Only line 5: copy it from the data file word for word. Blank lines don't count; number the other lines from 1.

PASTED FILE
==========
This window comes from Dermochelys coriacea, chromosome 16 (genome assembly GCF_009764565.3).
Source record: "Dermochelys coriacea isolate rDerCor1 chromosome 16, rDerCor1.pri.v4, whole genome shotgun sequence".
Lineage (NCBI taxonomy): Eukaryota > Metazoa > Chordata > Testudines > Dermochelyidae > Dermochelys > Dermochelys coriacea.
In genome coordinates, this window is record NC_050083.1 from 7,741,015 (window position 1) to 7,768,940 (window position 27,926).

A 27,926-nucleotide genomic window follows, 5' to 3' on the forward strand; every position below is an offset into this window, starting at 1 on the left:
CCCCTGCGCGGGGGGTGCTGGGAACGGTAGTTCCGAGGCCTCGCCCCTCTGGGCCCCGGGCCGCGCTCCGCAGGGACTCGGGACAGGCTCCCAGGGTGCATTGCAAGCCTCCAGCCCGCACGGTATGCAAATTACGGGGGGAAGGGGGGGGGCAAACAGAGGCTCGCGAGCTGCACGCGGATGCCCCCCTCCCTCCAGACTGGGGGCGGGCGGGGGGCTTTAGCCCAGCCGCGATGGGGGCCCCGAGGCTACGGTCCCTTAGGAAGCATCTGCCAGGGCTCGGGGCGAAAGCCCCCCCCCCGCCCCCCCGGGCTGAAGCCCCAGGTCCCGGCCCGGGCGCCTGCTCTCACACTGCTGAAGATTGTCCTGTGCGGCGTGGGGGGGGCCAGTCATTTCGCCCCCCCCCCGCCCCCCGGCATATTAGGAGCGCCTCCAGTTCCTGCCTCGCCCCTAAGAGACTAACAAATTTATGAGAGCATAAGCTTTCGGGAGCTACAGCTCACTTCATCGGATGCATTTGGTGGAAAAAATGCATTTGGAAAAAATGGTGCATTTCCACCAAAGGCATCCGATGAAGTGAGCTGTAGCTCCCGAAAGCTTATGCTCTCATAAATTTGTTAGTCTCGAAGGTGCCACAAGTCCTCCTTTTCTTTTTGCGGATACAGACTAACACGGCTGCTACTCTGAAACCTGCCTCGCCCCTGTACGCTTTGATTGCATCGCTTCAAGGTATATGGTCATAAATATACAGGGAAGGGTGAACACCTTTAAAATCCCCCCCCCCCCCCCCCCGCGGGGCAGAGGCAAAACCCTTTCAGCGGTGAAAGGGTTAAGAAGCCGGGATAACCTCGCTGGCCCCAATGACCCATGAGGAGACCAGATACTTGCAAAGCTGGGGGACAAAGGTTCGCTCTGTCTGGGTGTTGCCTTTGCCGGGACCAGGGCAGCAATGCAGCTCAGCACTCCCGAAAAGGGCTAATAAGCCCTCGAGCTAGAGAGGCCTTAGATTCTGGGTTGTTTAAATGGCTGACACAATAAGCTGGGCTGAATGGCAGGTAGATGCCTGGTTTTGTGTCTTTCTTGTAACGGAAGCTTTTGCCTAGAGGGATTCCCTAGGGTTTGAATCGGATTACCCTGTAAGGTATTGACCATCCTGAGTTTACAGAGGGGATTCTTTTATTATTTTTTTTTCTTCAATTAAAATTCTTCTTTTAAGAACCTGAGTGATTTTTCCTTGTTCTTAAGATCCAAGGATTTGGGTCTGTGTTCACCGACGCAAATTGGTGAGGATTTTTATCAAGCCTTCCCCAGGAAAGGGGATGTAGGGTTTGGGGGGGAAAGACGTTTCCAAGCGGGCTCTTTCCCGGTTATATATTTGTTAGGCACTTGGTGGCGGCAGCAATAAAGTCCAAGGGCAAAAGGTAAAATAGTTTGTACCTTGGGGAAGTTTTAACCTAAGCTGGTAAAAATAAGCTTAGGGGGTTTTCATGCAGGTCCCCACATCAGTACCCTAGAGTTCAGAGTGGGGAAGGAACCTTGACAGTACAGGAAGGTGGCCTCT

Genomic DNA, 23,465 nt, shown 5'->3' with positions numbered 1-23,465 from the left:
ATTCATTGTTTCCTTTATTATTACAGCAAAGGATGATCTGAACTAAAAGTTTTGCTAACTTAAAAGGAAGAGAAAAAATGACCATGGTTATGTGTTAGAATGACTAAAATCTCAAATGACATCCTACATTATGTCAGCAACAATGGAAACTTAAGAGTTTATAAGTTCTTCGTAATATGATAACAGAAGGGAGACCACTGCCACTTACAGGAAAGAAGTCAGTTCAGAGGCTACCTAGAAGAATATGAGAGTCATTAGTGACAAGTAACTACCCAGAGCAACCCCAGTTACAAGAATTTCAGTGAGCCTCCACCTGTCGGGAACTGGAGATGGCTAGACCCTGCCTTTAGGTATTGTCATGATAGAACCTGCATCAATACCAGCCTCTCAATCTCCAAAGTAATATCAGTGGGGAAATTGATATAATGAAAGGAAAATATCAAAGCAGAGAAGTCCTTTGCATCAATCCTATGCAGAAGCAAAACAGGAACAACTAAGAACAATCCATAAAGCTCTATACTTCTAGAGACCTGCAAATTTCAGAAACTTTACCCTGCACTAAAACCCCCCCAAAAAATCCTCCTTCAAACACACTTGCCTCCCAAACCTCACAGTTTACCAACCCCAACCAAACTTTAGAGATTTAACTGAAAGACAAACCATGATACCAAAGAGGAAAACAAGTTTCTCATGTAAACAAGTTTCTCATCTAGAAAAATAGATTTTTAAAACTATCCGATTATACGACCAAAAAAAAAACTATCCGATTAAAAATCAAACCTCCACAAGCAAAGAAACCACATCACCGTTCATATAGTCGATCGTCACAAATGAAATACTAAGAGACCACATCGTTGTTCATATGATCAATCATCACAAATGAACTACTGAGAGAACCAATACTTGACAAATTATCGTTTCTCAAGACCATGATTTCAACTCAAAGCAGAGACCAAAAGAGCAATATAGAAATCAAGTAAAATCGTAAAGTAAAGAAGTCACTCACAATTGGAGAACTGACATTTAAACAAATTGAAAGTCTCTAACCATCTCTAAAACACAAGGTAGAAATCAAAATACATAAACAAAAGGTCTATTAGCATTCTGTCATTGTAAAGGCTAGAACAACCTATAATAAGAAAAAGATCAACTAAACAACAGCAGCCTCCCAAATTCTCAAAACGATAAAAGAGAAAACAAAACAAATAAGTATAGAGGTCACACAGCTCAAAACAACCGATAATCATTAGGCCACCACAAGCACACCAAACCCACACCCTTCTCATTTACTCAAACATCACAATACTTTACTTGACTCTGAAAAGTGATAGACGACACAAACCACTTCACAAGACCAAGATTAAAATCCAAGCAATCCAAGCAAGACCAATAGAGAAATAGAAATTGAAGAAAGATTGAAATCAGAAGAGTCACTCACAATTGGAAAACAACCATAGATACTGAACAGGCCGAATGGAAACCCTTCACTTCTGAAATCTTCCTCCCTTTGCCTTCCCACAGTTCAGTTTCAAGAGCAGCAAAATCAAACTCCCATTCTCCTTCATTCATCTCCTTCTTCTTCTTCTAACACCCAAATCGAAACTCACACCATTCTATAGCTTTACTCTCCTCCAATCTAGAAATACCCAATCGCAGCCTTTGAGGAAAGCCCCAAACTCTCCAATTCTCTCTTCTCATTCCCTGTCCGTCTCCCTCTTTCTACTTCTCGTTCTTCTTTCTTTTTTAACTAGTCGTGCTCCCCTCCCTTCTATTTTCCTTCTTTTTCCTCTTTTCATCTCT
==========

A 27,926-nucleotide genomic window follows, 5' to 3' on the forward strand; every position below is an offset into this window, starting at 1 on the left: